Heather MacCleoud is NAFSA's Director of Academic Programs. In this role she oversees the development of the Global Learning Colloquia Series as well as outreach and partnership development to promote global learning in professional schools and throughout the post-secondary curriculum. She works with higher education institutions, business communities, NGOs and governments to help universities develop international partnerships as well as to internationalize curriculum and programming so that graduates are prepared to enter a diverse workforce and succeed in a global environment.

James Warnock

Fundamentals of Program Assessment
James is currently the Associate Dean for Academic Affairs in the Bagley College of Engineering at Mississippi State University and a Professor of Biomedical Engineering. He is responsible for coordinating the assessment activities of 11 engineering/computer science programs within eight departments. Actively involved in engineering education research, particularly the direct assessment of the development of students’ professional skills, he was the first person in the biological engineering program to use problem-based learning in his classes. He has since conducted research on how this pedagogy can help in the formation of professional skills.

Winston Erevelles

Starting and Maintaining an Industry Advisory Board in an Engineering Department
Winston Erevelles is a professor of engineering and the dean of the School of Science, Engineering, and Technology at St. Mary’s University. As the chief academic and administrative officer, he is responsible for the school’s academic programs, furthering education innovations and building the school's national and international reputation. To date, Erevelles has helped raise $6 million in partnership with faculty and staff across the school to fund these initiatives. He is also responsible for fostering faculty development in teaching, scholarship and service, as well as promoting undergraduate research, technology-based teaching and learning, and the integration of liberal arts and professional education. He is an adjunct director of engineering accreditation for ABET and former Chair of the Engineering Accreditation Commission.

Edward Coyle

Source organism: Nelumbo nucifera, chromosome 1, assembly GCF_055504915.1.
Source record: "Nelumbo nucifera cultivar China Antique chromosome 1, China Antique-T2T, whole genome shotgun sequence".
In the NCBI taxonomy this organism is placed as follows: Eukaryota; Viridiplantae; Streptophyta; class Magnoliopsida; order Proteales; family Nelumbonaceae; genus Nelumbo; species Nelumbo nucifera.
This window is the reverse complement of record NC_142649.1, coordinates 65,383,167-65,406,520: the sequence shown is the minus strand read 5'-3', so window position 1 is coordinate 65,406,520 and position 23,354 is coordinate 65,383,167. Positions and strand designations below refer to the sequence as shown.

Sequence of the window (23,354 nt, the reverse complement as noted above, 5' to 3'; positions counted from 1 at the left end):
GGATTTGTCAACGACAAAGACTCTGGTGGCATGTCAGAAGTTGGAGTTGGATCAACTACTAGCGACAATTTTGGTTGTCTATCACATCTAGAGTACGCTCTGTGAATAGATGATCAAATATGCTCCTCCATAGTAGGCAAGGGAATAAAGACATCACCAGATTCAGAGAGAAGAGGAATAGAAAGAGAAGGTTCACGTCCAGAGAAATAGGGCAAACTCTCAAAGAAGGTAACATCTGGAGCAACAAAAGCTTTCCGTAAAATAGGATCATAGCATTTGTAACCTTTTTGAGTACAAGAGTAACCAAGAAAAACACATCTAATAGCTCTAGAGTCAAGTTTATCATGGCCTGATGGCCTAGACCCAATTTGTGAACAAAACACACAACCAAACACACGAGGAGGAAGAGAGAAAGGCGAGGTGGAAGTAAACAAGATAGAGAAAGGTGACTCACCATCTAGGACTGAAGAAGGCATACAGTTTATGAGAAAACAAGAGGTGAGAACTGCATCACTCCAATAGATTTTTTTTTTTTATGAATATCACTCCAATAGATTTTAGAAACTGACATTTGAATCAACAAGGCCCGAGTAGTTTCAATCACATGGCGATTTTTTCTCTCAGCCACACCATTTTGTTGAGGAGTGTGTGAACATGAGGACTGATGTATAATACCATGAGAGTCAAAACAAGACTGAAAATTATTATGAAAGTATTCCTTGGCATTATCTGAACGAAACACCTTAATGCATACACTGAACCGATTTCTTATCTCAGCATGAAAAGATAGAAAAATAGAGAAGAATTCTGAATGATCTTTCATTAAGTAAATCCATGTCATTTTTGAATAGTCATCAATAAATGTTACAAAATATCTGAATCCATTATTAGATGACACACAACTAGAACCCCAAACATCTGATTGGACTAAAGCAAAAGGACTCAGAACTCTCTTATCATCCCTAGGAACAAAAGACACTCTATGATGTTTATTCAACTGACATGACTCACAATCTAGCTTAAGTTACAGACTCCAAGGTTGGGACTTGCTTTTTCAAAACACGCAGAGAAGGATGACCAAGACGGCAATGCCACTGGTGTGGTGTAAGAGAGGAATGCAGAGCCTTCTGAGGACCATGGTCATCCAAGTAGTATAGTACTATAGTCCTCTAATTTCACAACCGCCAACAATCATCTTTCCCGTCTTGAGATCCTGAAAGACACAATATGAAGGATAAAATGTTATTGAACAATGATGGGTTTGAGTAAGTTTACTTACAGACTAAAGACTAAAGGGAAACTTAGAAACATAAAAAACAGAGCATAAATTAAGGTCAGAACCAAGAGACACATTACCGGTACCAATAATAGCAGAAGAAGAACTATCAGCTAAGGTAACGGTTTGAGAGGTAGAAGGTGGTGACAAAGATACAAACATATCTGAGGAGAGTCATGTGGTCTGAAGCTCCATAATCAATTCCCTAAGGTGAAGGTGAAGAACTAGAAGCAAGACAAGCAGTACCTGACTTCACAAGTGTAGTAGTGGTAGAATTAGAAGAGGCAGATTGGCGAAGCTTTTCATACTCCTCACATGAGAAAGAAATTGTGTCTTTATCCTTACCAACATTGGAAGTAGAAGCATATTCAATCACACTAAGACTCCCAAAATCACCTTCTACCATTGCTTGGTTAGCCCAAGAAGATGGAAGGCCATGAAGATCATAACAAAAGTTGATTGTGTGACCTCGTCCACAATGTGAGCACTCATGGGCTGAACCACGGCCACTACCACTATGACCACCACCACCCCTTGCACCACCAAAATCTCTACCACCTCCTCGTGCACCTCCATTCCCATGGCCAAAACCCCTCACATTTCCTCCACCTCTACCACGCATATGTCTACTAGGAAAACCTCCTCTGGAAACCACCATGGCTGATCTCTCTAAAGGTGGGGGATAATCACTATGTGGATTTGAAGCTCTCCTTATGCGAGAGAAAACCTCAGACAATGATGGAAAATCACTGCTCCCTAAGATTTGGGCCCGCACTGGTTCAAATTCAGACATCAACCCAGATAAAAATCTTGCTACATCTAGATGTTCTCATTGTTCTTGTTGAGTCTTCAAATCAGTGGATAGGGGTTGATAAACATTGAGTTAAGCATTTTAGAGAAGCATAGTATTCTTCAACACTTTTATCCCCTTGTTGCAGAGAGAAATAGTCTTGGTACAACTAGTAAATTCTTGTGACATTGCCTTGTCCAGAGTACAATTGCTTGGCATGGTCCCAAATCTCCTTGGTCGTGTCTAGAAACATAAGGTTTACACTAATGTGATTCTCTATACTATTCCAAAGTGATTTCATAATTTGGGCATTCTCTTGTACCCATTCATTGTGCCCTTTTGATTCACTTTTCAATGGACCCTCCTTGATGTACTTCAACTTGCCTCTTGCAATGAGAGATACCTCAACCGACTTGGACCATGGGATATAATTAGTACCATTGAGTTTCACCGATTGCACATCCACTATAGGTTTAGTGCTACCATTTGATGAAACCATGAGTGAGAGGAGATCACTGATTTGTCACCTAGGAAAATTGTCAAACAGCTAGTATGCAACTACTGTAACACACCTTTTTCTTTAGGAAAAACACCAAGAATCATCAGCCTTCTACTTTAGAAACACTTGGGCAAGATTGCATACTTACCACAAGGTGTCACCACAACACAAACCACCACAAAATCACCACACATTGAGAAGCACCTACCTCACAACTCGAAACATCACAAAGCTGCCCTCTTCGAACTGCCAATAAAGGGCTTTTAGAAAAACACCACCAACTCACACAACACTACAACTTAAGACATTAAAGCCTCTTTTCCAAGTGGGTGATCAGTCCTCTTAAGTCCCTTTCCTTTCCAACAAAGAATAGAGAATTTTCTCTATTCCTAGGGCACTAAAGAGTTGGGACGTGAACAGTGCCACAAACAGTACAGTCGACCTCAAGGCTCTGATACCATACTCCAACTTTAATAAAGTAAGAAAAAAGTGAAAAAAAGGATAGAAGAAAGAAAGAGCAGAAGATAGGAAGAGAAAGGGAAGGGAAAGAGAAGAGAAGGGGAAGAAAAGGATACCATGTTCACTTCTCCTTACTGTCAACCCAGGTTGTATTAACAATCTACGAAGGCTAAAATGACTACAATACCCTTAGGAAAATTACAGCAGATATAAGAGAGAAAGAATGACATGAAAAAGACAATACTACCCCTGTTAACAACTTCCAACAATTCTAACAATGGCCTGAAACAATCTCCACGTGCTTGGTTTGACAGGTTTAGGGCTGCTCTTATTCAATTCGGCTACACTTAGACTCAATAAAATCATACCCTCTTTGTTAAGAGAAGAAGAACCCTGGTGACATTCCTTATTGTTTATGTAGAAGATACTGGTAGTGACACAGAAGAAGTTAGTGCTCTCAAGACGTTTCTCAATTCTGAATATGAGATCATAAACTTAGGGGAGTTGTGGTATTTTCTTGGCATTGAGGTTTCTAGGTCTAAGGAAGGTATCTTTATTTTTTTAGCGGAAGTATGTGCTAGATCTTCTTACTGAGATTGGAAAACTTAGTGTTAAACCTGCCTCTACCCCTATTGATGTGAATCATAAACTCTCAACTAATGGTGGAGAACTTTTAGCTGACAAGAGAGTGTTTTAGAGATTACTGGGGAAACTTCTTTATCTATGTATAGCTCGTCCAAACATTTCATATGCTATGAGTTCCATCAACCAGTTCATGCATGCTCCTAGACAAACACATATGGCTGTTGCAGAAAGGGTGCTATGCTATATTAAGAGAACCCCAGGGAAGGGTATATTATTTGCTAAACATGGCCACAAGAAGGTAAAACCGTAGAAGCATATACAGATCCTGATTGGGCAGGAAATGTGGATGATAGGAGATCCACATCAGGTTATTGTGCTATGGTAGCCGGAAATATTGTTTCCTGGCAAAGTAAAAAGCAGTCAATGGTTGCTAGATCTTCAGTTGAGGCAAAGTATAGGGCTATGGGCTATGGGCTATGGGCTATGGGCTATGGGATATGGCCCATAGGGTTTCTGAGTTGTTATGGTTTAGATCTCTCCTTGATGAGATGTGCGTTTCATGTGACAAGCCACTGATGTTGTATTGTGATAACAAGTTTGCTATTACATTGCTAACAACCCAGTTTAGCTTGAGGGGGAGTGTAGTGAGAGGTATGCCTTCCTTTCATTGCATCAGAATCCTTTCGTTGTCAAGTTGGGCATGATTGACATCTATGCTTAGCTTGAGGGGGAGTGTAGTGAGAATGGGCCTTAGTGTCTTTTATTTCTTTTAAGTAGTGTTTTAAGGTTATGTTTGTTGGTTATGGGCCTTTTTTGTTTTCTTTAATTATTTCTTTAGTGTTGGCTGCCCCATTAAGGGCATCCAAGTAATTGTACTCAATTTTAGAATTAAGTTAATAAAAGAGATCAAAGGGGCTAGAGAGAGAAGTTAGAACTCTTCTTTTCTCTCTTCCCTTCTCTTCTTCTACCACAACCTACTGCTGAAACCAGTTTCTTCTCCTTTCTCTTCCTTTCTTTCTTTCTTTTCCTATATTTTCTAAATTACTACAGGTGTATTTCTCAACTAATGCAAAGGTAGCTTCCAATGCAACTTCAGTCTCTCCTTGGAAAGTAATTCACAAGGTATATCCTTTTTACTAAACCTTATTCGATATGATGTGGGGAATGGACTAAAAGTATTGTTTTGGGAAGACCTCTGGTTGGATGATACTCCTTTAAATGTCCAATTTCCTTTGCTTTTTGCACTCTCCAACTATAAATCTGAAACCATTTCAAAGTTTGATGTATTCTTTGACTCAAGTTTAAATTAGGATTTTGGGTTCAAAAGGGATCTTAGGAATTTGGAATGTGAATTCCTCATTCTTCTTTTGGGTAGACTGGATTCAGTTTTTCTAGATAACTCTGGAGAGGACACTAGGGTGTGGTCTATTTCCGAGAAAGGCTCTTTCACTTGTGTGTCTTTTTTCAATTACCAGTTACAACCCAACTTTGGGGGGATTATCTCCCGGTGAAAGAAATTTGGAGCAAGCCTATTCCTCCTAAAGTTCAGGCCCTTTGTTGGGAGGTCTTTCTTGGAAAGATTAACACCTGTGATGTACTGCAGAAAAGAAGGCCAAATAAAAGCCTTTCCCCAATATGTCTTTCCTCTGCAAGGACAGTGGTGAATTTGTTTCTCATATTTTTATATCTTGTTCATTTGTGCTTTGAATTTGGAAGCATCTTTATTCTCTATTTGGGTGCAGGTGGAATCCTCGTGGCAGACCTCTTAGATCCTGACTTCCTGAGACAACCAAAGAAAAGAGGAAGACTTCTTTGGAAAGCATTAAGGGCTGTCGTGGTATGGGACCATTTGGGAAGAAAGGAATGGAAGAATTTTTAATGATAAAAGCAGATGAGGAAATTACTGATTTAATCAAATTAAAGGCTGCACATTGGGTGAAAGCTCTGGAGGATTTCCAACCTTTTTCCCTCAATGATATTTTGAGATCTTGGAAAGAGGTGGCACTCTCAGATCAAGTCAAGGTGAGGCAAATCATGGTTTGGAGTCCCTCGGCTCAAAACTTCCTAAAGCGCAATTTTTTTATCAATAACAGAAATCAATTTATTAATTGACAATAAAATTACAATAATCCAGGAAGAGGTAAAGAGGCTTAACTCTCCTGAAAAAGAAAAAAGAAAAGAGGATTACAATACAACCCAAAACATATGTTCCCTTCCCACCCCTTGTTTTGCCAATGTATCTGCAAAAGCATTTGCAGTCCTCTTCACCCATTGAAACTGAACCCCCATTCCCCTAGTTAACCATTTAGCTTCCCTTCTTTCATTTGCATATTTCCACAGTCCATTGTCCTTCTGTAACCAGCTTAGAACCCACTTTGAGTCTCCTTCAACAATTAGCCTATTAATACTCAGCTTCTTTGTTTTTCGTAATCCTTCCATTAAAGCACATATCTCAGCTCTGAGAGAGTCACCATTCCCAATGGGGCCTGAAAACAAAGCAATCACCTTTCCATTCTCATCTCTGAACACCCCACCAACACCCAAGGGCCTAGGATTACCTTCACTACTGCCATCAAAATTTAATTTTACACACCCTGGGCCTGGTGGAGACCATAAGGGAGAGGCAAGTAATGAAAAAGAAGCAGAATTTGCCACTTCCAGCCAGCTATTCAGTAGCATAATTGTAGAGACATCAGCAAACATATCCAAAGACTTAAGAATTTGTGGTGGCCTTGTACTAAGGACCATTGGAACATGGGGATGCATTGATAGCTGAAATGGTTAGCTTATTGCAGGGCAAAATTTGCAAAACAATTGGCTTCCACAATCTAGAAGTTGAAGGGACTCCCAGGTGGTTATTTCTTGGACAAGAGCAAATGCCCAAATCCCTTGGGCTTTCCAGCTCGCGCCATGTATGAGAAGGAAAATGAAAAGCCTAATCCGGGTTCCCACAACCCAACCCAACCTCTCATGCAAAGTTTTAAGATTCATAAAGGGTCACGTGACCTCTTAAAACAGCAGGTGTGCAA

Starting and Maintaining an Industry Advisory Board in an Engineering Department
Edward Coyle is the John B. Peatman Distinguished Professor of Electrical and Computer Engineering at the Georgia Institute of Technology and a Georgia Research Alliance Eminent Scholar. He is the Director of the Vertically Integrated Projects (VIP) Program, which integrates research and education by embedding large-scale, long-term teams of undergraduates in the research efforts of faculty and their graduate students. He also Directs the VIP Consortium: 24 universities that have VIP Programs and work together to improve and disseminate the results of their work. Coyle was a co-recipient of the U.S. National Academy of Engineering’s 2005 Bernard M. Gordon Prize for Innovation in Engineering and Technology Education. Coyle is an IEEE Fellow and his current research interests include systemic reform of higher education, signal and information processing, and wireless and sensor networks.

Shawn Purvis

How to Institutionalize a Corporate Partnership – Sharing Stories for your Institution, Unit and Department using a Cybersecurity Case Study
Shawn Purvis is sector vice president and general manager for the Cyber division of Northrop Grumman’s Information Systems sector. The division is responsible for delivering cyber and security solutions to intelligence, defense, federal, state and international customers. Key capabilities for the division include global provisioning of full-spectrum cybersecurity to include IT infrastructure and architectural design and services, command and control deployment and operations, intelligence collection, net-centric cloud-enabled data distribution and storage, data analytics and development of intelligence products with web-enabled collaboration and visualization. Purvis has 20 years of experience in the global security, intelligence, information systems and defense industry.

Ted Imes

How to Institutionalize a Corporate Partnership – Sharing Stories for your Institution, Unit and Department using a Cybersecurity Case Study